Contrary to what some may believe, productivity can be practiced and developed. And if you’re here reading this post, I’m assuming it’s because you want to develop the skill and become productive. Well, you’re in the right place.
In one of my posts, How To Master Time Management In 7 Days, I went through the exact process to develop time-management skills. Time management is an important part of productivity, so I recommend reading that post (and following through) before continuing.
Once you’ve mastered time-management and are ready to become a highly productive student and individual, follow this 5-day guide! Make sure to bookmark it so you can come back to it each day. Now, let’s get into it!
Day 1: Learn About Yourself
Just as I emphasized in the time-management guide, analyzing yourself is an essential step before performing any other action. Before you can become better, you must discover what’s holding you back.
There are 5 things you must identify within yourself and your surroundings:
- Your peak productivity times.
Find out what time during the day and what days during the week you are most productive. Although this can vary from time to time, you should be able to determine a pattern between when you are the laziest and when you are the most focused.
- Your method of working.
Determine what kind of environment and what method you work the best in. For example, are you the most productive alone and in a completely silent room? Or do you prefer working while on a call with friends?
Knowing this information will help on Day 2 when you prepare your workspace and environment.
- Your method of planning.
Find out what method of planning works best for you. Do you like creating timetables/schedules for each day? Do you write to-do lists for every day, every class, every project, etc? Or do you prefer creating rough plans and “going with the flow”?
Also, are you most accountable when there is a reward system? Or would you rather be more strict and implement a punishment system?
- Bad habits you have.
You may have many bad habits, or you may have only a few. There may be some you never realized you had or others that are actually not as bad as you thought.
Some common examples of habits that prevent productivity are:
- The tendency to multitask.
- Addiction to your phone.
- Working in front of the TV.
- Doing everything yourself.
- Not prioritizing.
We will try to fix all of these problems in the next few days (in the rest of this post), as well as prevent more bad habits from popping up.
- Distractions around you.
Find out what items or people around your workspace act as distractions while you work. These are usually things you like to use when having fun or passing time, such as video games, snacks, social media, etc.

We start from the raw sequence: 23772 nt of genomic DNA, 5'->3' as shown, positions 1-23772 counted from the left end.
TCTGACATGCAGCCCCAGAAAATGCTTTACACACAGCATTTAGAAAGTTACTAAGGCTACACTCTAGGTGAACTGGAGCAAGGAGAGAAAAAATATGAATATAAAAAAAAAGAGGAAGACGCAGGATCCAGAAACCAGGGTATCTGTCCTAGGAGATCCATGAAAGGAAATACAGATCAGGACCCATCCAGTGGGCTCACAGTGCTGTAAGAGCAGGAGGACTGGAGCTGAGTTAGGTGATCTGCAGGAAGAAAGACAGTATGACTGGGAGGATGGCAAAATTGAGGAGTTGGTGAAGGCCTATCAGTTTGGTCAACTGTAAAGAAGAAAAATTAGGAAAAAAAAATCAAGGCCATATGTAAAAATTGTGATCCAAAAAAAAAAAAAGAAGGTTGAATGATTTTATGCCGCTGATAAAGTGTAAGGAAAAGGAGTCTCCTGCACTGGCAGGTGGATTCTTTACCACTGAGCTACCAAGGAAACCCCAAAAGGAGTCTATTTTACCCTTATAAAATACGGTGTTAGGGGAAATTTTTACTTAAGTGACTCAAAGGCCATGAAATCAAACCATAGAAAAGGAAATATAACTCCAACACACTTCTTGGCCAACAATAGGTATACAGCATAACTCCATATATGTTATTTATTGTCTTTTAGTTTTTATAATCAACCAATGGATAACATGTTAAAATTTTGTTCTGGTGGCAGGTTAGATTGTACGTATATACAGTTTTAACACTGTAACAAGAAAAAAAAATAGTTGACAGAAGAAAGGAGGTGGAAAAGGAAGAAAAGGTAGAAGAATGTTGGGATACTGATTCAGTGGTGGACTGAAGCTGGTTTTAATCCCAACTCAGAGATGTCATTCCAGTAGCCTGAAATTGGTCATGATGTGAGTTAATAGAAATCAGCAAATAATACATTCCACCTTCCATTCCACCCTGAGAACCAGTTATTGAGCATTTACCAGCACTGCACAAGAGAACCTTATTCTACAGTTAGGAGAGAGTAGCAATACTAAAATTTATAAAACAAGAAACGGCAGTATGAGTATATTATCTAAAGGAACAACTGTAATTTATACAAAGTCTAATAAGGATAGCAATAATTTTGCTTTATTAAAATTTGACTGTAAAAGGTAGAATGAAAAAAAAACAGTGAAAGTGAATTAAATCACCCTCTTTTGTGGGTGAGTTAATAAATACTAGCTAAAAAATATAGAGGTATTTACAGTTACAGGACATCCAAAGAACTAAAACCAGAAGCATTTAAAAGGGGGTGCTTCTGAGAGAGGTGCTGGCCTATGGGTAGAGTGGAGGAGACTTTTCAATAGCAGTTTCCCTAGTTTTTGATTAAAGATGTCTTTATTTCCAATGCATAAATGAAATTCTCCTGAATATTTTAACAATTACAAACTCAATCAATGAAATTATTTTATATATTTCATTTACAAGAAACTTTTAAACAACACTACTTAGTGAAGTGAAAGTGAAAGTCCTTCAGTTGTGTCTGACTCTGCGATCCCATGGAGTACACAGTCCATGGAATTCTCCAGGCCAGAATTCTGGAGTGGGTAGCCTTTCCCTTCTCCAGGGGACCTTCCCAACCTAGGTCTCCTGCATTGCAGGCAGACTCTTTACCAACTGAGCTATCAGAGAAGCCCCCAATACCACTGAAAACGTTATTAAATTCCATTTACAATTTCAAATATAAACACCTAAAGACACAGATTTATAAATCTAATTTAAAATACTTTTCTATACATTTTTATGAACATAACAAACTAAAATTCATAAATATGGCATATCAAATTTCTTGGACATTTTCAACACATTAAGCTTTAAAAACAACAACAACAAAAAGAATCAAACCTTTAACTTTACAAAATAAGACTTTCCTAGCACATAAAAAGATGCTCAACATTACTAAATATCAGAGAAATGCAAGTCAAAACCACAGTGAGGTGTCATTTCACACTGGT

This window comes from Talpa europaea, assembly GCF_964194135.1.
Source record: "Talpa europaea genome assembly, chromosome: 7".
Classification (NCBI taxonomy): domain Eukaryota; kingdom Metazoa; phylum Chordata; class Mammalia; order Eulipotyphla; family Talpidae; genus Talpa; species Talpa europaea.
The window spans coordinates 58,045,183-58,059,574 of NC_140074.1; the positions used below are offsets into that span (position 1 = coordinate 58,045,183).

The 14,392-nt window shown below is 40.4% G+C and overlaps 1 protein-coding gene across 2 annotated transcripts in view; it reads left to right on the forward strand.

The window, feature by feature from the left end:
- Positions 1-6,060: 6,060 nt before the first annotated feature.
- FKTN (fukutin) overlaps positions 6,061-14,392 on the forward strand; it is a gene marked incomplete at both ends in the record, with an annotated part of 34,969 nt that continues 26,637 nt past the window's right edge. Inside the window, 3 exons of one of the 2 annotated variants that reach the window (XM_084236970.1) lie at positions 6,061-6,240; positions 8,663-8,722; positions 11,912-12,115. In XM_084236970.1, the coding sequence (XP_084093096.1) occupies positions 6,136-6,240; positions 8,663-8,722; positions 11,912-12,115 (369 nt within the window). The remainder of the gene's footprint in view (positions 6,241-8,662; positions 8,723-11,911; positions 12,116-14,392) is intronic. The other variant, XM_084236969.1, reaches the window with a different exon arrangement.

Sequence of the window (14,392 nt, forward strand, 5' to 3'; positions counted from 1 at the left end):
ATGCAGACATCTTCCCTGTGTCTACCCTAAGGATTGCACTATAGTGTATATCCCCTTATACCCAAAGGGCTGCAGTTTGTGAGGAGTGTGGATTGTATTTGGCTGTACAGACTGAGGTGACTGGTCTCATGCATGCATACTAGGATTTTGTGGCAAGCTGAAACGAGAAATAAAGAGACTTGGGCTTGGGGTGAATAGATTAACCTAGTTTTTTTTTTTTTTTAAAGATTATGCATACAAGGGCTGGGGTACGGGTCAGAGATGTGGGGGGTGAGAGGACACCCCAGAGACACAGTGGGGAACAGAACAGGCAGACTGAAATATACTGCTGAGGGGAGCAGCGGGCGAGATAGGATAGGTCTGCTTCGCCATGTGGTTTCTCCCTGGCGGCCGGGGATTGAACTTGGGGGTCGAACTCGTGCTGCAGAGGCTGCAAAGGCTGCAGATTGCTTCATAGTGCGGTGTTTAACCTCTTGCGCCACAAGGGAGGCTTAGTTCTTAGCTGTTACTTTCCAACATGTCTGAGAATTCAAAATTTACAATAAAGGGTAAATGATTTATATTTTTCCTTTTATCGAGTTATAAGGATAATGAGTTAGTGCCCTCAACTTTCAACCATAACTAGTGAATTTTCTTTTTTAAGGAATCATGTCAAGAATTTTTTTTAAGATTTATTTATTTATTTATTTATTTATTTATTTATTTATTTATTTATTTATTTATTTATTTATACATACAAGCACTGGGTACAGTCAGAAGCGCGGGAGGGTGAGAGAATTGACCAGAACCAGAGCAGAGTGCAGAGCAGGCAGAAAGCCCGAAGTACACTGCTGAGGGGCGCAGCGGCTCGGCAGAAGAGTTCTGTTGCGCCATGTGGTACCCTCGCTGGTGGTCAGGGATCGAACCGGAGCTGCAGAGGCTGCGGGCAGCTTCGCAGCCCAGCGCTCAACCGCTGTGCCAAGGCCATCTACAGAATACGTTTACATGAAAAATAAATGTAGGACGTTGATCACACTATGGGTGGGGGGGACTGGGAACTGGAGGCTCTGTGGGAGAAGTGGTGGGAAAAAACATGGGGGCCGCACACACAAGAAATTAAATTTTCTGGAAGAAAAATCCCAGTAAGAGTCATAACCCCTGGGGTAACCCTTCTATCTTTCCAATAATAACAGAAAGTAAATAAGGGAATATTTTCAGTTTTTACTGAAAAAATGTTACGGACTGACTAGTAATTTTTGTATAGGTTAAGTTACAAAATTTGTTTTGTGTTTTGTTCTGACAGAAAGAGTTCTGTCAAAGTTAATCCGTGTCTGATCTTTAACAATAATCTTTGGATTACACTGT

Tomorrow, we will learn how to prepare and organize your space to eliminate these distractions as well as maximize your potential in your workspace.
Day 2: Prepare Your Space
Before you start planning and doing, you need to prepare both your mental and physical spaces. This will make the process flow much easier and in turn, maximize your productivity
Preparing your mental space is arguably the easier one of the two to do, but the more important one. Having an organized and positive mindset will help skyrocket your productivity and follow through with building good habits.
But how do you prepare your mental space?
First, have a positive mindset and an internal locus of control. Tell yourself that you will become productive and organized, and that you will be the one controlling your actions and productivity (this is known as having an internal locus of control).
Next, practice blocking out mental distractions and bringing your mind back when it starts wandering. Know that it’s okay when it happens, but that you need to actively bring it back in order to be productive.
Lastly, prepare a journal or a notebook to declutter your mind whenever you need to. You can write down affirmations to help shift your mindset, reminders to make sure you don’t forget something, or anything else that you feel is important.
Obviously, it’s important to have an organized workspace if you want to ensure productivity. Decluttering your space helps to declutter your mind, and removing distractions will– of course– help you focus.
Whether you’re working from home, at an office, at a coffee shop, or at a library, you’ll most likely be working at a desk. If you’re not, start building the habit of doing so, as it’s the most comfortable and healthy setup for working.
So how do you prepare your desk space to make sure you can focus and be productive while working? Well, start by removing all physical distractions from the area. Some things to get rid of include:
- Video games
- Board games
- Social media (turn off your notifications!)
- Messy snacks (chips, desserts…)
- Books you’re reading for fun
- Instruments you like to play for fun
- Other items you use to pass time
Then, start picking up and organizing things to keep at your desk. These things should help you focus or help you get things done, such as:
- Sticky notes and notebooks
- Calendars and planners
- Noise-canceling headphones
- Water and healthy snacks (fruits, veggies)
And don’t forget: less is more when it comes to organization. So if your desk is looking a little crowded, don’t hesitate to remove those unnecessary items!
Now that you’ve completed all the preparation work, it’s time to really get the fun stuff started.
YOU’LL LOVE THIS POST: How To Organize Your Desk To Maximize Productivity
Day 3: Planning Day!
Here’s where it gets interesting. It’s time to start planning!
Today, you’re going to take around 30 minutes of your day to sit down and plan. If all goes well, you’ll walk away from your planner with a plan ready for the next day, week, month, and maybe even the rest of the year.
Step 1: Grab a planner
There is not much difference between planning on a physical planner and on a digital one. Many find that a physical planner is better for keeping themselves accountable, while a digital one is easier to maintain. The choice is yours!
Either way, you need to choose a planner that suits your purpose. If you’re a full-time student, there’s not much use buying a travel planner. You have to make sure your planner has dedicated space for setting goals, planning months and weeks, and writing lists.